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SED Harnesses Solar Power

Roof panels installed for green initiative

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The roof of the School of Education is now a great place to catch some rays. Seven solar panels have been installed on top of the Sherborn Street building, part of a student, faculty, and staff initiative to promote green energy.

The panels are the latest addition to an increasingly green SED building, which already boasts a bicycle-powered laptop and will soon have a wind turbine.

Doug Zook, an SED associate professor of curriculum and teaching, who focuses on science education and global ecology, says the energy contribution from the new panels may be modest, but they will serve an important educational purpose over time.

“People will be able to see a contribution from the sun, even on cloudy days,” Zook says. “Our data will show what seven panels can do — which may be pretty small — but you could easily imagine what could be done if there were more.”

Unlike the bicycle, which is human-powered and connects to a battery that stores energy or uses it to run a laptop, the new solar panels absorb energy directly from the sun, convert it to electricity, and send it into the grid powering the building. That makes it harder to tell exactly how much of the overall energy is being produced by the panels, but there are plans to install a meter that will measure the number of kilowatt-hours they are providing.

Zook believes that as technology improves, it will become more feasible for individuals to install solar panels to power their homes, at least partially. “It is a promising idea that has a long way to go,” he says. “Part of the problem is that panels aren’t capturing all of the sun’s energy, only some it. As they get better and more concentrated, it will make more sense for ordinary people to install them.”

Solar panels are only part of the solution to the nation’s energy problems. SED recently received the results of an energy audit, reporting a staggering 62 tons of carbon dioxide emissions from the school’s two buildings over the nine-month academic year. That, according to the audit, is the equivalent of flying around the world in a jet 10 times.

Zook says SED has since responded with a “powering down” program. “There is no stronger way to fight global warming — and to save money — than conservation,” he says. “Updating heating systems, shutting off lights, turning off your computer when you leave for the day — it is unbelievable how much energy is wasted by not doing these simple things.”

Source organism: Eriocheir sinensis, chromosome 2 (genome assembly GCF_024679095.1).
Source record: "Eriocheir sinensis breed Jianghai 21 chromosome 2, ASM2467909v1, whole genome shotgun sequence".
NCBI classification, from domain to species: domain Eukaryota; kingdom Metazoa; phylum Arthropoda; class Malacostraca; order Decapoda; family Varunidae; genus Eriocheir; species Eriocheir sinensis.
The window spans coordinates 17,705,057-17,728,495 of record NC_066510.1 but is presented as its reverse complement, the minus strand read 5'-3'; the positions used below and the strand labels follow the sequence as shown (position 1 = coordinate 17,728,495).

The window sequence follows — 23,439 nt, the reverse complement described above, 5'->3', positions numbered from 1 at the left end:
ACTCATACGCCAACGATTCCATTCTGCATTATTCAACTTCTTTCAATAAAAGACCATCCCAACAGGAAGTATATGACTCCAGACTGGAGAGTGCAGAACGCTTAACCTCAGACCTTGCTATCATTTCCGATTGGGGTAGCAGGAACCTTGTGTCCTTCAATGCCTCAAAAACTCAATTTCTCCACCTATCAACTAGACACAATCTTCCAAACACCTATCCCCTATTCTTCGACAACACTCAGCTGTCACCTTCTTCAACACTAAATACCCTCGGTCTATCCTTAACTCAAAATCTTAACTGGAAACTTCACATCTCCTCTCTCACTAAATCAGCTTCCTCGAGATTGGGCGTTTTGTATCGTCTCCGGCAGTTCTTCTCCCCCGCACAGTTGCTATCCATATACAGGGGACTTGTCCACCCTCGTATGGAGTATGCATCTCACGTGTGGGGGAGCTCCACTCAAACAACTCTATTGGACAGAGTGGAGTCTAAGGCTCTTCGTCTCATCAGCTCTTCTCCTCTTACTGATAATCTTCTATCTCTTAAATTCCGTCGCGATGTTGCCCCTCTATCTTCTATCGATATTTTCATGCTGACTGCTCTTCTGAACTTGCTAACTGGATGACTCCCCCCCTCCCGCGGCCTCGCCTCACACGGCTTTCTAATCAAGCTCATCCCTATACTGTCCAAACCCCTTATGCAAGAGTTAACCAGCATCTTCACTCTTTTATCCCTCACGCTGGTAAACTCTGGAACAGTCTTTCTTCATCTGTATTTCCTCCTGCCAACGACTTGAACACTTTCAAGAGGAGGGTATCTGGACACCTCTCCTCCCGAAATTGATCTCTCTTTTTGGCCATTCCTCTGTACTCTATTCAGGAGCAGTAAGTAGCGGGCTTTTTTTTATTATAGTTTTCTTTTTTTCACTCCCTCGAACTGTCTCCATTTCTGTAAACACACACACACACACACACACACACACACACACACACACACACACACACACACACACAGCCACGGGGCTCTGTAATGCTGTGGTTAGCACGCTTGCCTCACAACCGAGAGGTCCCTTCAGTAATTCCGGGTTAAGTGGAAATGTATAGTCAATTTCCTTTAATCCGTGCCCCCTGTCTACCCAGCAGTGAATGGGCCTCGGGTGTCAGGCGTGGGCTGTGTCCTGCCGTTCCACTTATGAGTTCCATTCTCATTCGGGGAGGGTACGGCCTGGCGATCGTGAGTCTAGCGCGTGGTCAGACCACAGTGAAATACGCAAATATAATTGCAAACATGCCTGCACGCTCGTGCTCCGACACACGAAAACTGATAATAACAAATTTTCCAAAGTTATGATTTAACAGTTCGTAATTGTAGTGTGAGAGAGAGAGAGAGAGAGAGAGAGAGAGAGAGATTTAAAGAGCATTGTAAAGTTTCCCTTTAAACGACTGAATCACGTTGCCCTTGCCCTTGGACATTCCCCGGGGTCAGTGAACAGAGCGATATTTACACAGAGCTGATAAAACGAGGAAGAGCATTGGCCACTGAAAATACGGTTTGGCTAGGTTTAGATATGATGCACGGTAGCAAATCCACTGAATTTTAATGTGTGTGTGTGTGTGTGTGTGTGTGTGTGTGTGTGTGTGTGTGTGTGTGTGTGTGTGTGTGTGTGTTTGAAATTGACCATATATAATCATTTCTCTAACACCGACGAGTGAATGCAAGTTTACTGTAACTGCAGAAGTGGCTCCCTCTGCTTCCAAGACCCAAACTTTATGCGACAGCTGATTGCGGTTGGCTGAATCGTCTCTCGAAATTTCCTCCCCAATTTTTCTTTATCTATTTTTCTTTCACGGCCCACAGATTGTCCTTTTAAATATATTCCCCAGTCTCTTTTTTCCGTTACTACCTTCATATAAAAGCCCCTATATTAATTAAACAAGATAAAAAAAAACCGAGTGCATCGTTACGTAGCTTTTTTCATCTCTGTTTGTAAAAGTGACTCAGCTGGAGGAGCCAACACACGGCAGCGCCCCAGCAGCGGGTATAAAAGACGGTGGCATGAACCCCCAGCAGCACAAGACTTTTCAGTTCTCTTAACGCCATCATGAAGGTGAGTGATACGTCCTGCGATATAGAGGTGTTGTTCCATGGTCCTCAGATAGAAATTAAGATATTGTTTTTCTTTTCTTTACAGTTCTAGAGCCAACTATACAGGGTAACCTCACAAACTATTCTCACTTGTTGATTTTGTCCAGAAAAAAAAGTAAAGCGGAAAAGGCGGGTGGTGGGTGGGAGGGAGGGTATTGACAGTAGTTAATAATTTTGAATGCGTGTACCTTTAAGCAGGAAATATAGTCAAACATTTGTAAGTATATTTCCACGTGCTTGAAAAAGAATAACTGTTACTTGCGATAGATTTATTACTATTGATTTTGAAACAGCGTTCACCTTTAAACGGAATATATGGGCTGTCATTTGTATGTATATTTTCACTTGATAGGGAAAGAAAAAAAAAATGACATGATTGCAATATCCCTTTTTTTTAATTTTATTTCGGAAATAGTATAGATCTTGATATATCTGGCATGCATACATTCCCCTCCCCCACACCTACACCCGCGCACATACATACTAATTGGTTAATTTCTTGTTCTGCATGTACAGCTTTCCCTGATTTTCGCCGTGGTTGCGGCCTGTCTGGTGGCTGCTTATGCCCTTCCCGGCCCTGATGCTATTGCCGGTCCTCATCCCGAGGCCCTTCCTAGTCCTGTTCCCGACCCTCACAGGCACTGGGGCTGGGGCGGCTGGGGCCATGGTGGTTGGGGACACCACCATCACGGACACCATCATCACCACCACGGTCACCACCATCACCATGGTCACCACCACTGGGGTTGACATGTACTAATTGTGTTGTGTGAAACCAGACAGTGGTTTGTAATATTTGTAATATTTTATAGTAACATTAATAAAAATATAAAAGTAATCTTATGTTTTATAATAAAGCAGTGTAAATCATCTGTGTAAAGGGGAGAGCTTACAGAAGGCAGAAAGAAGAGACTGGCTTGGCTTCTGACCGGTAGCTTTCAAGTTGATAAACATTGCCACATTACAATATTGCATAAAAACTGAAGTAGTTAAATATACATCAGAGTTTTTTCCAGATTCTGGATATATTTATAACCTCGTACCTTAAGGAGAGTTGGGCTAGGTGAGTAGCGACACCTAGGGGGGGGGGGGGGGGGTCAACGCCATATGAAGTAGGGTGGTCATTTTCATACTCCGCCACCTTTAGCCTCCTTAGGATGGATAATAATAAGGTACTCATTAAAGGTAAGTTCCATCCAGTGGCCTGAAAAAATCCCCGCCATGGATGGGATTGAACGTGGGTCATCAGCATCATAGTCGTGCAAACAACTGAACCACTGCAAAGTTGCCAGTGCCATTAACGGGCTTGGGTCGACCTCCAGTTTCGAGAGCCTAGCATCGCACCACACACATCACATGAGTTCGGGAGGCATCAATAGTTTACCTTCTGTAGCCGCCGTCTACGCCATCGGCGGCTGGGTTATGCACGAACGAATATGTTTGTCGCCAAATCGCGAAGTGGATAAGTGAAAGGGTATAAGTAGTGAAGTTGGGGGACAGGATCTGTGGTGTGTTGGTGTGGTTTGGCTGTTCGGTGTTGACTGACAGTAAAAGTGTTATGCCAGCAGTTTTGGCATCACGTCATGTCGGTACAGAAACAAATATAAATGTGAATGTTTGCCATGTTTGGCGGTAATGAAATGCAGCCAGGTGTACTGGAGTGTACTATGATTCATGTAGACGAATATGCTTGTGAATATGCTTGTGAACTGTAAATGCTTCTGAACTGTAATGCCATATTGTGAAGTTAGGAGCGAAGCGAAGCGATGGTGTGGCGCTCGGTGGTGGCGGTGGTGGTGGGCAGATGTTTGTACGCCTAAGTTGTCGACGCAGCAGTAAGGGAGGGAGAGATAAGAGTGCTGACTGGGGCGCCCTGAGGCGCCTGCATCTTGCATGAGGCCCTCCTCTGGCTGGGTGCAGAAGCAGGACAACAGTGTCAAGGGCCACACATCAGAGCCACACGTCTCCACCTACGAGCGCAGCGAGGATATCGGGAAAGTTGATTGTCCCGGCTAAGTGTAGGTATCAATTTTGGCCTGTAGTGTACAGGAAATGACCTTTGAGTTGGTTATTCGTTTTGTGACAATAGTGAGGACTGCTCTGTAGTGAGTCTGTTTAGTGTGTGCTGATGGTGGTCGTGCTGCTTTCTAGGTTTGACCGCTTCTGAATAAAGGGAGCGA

Edward A. Brown can be reached at ebrown@bu.edu.

5 Comments

5 Comments on SED Harnesses Solar Power

  • Kevin Hallock on 04.07.2008 at 5:25 am

    Congrats!

    Congratulations to the School of Education for their continuing efforts to implement green energy strategies. Installing a meter is a great idea as well since it will provide valuable information concerning how much energy the panels generate.

  • Anonymous on 04.07.2008 at 9:54 am

    What an awesome graphic! I really learned a lot from it! Keep up the great work!

  • MJ on 04.07.2008 at 10:26 am

    Finally!

    I’m glad at least one school in the BU community is taking advantage of the ridiculous amount of sunshine New England gets. Now all we need to do is get CAS to start using solar panels, and I’m sure BU can start lowering their electricity/heating bills!

  • Anonymous on 04.07.2008 at 10:41 am

    Finally- a move in the right direction!

    Thank you to the school of education for moving BU ahead and setting the standard– now if only CAS would follow. I wish all of BU would go green and catch up with other schools across the nation. We still have a very low grade on the collegiate environmental report card, but it is great to see the SED trying to change that!!!!

  • Ron L on 04.07.2008 at 1:23 pm

    Solar power

    What you really need is a discrete wiring system carrying DC to power laptops and desktops. Eliminate the waste of going DC to AC and back to DC. Somewhere the Old Man* is smilling.

    Ron L

    *Tom Edison, who always felt that DC was best.

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